Big Data engines are powering a lot of service businesses right now. Data is collected from users from wearable technologies, web behaviors, purchase behavior as well as several arbitrary data points we’d never think of. The demand for faster and bigger engines to crunch and serve up the data to services is growing exponentially. You see a LOT of correlation between “Cloud” and “Big Data” but on Big Data and “Hybrid,” where hybrid hosting is the sanest approach to the Big Data Infrastructure pro...
Businesses are struggling to manage the information flow and interactions between all of these new devices and things jumping on their network, and the apps and IT systems they control. The data businesses gather is only helpful if they can do something with it. In his session at @ThingsExpo, Chris Witeck, Principal Technology Strategist at Citrix, discussed how different the impact of IoT will be for large businesses, expanding how IoT will allow large organizations to make their legacy applica...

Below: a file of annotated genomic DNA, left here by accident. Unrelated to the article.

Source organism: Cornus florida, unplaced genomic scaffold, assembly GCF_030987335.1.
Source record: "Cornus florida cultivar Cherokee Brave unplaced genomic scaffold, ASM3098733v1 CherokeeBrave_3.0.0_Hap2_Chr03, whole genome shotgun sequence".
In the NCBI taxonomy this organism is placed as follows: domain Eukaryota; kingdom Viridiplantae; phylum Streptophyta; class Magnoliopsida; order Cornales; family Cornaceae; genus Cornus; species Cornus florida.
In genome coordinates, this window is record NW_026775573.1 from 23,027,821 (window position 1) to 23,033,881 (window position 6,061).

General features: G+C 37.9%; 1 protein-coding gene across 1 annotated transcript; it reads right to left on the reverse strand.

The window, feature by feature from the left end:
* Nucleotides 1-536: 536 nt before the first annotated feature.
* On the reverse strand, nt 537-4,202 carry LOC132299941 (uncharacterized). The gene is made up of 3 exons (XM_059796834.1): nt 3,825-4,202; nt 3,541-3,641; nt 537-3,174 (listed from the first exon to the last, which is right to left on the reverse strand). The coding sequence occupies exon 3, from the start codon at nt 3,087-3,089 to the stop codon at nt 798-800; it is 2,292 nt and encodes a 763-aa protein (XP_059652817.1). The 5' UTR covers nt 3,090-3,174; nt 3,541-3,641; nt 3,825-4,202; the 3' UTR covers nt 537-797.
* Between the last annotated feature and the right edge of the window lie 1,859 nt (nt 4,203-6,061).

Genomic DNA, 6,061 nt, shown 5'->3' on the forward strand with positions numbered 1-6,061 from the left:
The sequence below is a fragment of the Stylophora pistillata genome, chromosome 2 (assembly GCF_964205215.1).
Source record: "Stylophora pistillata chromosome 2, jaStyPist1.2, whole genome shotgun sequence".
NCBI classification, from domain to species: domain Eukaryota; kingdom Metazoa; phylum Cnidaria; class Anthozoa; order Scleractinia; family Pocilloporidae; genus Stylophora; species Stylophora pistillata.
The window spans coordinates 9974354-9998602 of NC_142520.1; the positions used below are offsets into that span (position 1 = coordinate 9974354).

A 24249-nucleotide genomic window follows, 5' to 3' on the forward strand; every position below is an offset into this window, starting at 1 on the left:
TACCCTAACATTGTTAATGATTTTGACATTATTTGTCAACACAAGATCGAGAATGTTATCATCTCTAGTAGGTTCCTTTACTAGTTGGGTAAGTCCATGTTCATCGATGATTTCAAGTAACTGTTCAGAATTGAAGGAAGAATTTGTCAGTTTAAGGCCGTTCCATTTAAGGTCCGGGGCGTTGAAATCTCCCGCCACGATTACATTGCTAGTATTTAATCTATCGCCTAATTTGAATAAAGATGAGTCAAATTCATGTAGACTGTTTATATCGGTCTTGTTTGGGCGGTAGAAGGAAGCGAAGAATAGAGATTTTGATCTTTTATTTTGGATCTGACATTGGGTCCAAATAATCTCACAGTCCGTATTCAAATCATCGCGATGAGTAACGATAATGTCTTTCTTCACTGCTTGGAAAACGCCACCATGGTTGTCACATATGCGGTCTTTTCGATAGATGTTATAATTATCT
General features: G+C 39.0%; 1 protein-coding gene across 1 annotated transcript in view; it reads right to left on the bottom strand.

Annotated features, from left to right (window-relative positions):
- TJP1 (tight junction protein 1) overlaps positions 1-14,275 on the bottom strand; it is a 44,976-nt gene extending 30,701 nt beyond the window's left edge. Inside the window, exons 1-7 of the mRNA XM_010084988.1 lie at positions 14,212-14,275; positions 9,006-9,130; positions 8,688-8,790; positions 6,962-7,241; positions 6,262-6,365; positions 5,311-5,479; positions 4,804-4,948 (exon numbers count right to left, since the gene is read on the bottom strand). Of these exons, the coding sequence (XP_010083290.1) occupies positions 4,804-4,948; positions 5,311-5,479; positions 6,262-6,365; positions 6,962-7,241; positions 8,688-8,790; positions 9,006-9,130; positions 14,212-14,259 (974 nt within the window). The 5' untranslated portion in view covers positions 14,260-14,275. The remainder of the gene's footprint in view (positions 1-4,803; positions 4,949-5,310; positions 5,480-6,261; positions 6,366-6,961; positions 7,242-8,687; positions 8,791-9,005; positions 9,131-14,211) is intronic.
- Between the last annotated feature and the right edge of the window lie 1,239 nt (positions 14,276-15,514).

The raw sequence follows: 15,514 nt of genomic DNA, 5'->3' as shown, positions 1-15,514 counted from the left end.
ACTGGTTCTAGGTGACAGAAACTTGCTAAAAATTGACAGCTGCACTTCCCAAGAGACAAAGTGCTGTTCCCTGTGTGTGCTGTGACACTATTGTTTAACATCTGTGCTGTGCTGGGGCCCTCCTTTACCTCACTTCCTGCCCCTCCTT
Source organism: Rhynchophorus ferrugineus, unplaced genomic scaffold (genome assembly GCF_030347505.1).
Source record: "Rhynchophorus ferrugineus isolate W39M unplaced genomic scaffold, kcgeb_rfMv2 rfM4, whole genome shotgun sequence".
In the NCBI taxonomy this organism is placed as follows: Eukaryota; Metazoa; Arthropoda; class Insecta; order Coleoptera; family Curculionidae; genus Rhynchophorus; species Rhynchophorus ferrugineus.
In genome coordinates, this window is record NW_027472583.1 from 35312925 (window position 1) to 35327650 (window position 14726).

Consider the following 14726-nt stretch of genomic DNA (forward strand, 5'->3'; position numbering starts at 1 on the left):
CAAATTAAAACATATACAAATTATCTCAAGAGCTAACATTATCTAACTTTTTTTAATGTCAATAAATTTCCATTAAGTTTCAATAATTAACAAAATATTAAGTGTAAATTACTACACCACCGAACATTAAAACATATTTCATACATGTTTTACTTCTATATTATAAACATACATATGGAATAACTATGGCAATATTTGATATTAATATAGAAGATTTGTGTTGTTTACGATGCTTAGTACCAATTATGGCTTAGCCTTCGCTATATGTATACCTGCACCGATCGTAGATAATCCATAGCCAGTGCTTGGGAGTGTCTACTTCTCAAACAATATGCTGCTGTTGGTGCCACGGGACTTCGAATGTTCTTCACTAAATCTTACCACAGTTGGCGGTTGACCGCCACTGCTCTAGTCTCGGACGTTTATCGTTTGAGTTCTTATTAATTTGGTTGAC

SYS-CON Events announced today that Catchpoint, a leading digital experience intelligence company, has been named “Silver Sponsor” of SYS-CON's 20th International Cloud Expo®, which will take place on June 6-8, 2017, at the Javits Center in New York City, NY. Catchpoint Systems is a leading Digital Performance Analytics company that provides unparalleled insight into your customer-critical services to help you consistently deliver an amazing customer experience. Designed for digital business, C...